- An undescended testicle
- Family history of testicular cancer
- HIV infection
- Carcinoma in situ of the testicle
- Having had testicular cancer before
- Being of a certain race/ethnicity
- Body size
- Some men with testicular cancer have no symptoms at all, and their cancer is found during medical testing for other conditions. Sometimes imaging tests done to find the cause of infertility can uncover a small testicular cancer.
- Lump or swelling in the testicle
Most often, the first symptom of testicular cancer is a lump on the testicle, or the testicle becomes swollen or larger. (It’s normal for one testicle to be slightly larger than the other, and for one to hang lower than the other.) Some testicular tumors might cause pain, but most of the time they do not. Men with testicular cancer can also have a feeling of heaviness or aching in the lower abdomen or scrotum.
- Breast growth or soreness
In rare cases, germ cell tumors can make breasts grow or become sore. This occurs because certain types of germ cell tumors secrete high levels of a hormone called human chorionic gonadotropin (HCG), which stimulates breast development.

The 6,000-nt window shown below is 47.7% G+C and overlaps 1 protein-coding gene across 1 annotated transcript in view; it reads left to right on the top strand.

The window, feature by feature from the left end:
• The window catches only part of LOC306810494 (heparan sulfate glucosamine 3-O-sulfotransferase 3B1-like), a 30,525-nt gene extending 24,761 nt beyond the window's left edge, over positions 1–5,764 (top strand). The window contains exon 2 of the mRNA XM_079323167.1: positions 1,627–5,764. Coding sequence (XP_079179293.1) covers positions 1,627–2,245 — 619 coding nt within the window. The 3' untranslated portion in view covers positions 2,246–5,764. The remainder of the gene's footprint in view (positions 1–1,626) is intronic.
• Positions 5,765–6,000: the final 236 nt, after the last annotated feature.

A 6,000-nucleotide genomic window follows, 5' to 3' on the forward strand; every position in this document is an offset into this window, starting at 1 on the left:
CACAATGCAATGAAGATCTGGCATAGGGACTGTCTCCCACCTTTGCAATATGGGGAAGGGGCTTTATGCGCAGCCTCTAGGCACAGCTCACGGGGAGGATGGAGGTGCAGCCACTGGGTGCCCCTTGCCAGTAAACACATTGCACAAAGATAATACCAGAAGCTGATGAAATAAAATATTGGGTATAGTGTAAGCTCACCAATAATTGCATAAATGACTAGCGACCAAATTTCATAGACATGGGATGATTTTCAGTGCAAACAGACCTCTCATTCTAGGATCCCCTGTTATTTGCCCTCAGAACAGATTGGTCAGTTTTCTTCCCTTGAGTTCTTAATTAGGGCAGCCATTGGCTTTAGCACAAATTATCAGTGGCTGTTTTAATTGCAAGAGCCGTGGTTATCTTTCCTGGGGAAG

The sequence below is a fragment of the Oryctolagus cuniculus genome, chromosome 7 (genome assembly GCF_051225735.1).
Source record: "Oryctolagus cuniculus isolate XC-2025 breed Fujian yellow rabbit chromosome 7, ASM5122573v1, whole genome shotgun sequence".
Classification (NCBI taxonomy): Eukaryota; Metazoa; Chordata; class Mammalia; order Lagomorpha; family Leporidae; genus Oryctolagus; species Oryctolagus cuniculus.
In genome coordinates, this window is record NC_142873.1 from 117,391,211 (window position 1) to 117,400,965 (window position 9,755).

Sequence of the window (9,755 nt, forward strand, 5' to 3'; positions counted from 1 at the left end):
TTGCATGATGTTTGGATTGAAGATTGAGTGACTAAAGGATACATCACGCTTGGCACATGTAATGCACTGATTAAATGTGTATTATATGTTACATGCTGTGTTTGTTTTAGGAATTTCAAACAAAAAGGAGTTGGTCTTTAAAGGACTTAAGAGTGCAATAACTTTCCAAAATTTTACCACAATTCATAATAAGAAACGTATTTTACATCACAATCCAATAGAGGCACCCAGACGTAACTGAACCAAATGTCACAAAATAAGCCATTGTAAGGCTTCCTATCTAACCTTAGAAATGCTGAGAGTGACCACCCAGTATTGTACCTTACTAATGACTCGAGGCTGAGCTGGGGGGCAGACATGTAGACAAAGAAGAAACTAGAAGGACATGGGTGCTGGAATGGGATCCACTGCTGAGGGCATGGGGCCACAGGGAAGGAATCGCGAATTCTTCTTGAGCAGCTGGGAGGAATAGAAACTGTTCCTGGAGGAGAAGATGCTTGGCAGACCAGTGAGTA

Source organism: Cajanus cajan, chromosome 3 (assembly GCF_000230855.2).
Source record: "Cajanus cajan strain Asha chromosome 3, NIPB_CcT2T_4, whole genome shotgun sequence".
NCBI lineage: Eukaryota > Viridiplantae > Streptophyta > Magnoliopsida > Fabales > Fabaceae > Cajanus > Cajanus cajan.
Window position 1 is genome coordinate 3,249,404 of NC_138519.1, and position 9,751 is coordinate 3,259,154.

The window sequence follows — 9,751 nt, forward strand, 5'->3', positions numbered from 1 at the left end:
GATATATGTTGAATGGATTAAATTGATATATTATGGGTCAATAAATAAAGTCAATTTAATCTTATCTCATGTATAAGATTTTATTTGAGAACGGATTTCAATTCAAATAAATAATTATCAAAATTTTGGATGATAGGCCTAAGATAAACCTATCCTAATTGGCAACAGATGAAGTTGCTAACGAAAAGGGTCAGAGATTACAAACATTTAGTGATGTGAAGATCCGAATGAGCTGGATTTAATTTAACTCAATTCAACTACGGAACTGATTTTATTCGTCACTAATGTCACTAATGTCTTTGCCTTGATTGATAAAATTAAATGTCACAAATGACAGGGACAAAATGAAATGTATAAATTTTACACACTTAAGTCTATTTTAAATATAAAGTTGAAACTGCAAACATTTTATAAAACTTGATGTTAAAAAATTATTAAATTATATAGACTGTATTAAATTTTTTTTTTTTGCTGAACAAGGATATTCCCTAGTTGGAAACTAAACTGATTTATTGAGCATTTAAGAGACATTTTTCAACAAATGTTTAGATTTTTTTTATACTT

Some Leydig cell tumors can make estrogens (female sex hormones), which can cause breast growth or loss of sexual desire.
- Early puberty in boys
Some Leydig cell tumors can make androgens (male sex hormones). Androgen-producing tumors may not cause any specific symptoms in men, but in boys they can cause signs of puberty at an abnormally early age, such as a deepening voice and the growth of facial and body hair.
Symptoms of advanced testicular cancers
Even if testicular cancer has spread to other parts of the body, many men might not have symptoms right away. But some men might have some of the following symptoms: